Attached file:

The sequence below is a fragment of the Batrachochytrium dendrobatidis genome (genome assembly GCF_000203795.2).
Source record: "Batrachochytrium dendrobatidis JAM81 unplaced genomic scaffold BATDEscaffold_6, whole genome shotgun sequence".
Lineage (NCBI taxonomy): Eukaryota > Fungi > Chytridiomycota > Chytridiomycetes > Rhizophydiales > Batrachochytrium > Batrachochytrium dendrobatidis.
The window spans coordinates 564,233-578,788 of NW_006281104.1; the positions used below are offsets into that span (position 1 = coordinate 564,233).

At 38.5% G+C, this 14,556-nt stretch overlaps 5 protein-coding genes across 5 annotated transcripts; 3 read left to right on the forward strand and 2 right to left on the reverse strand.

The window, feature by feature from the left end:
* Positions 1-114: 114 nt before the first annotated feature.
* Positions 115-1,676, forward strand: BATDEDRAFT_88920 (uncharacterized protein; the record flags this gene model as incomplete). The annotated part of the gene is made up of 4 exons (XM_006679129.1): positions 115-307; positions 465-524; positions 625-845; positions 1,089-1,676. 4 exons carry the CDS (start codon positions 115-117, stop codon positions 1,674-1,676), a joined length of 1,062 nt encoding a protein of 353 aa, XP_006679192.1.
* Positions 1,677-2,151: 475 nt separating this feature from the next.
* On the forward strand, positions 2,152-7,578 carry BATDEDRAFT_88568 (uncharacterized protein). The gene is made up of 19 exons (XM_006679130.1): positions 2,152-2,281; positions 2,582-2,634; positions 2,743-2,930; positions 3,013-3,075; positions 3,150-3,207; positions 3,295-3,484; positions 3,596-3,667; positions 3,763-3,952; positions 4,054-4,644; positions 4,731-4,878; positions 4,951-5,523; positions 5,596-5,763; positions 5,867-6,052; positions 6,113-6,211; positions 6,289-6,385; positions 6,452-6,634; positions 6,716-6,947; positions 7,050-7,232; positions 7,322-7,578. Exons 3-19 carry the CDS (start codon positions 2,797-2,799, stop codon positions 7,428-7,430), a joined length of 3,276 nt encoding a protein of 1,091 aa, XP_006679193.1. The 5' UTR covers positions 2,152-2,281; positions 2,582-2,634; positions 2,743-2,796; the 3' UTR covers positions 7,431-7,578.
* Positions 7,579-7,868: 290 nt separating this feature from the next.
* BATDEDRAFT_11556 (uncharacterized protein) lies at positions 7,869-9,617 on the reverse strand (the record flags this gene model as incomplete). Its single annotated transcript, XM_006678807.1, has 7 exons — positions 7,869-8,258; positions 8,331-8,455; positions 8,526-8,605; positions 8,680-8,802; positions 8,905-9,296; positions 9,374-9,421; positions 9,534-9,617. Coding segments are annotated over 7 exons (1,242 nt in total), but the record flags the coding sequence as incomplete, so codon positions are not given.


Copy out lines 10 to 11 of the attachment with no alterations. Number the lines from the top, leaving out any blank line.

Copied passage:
* On the forward strand, positions 2,152-7,578 carry BATDEDRAFT_88568 (uncharacterized protein). The gene is made up of 19 exons (XM_006679130.1): positions 2,152-2,281; positions 2,582-2,634; positions 2,743-2,930; positions 3,013-3,075; positions 3,150-3,207; positions 3,295-3,484; positions 3,596-3,667; positions 3,763-3,952; positions 4,054-4,644; positions 4,731-4,878; positions 4,951-5,523; positions 5,596-5,763; positions 5,867-6,052; positions 6,113-6,211; positions 6,289-6,385; positions 6,452-6,634; positions 6,716-6,947; positions 7,050-7,232; positions 7,322-7,578. Exons 3-19 carry the CDS (start codon positions 2,797-2,799, stop codon positions 7,428-7,430), a joined length of 3,276 nt encoding a protein of 1,091 aa, XP_006679193.1. The 5' UTR covers positions 2,152-2,281; positions 2,582-2,634; positions 2,743-2,796; the 3' UTR covers positions 7,431-7,578.
* Positions 7,579-7,868: 290 nt separating this feature from the next.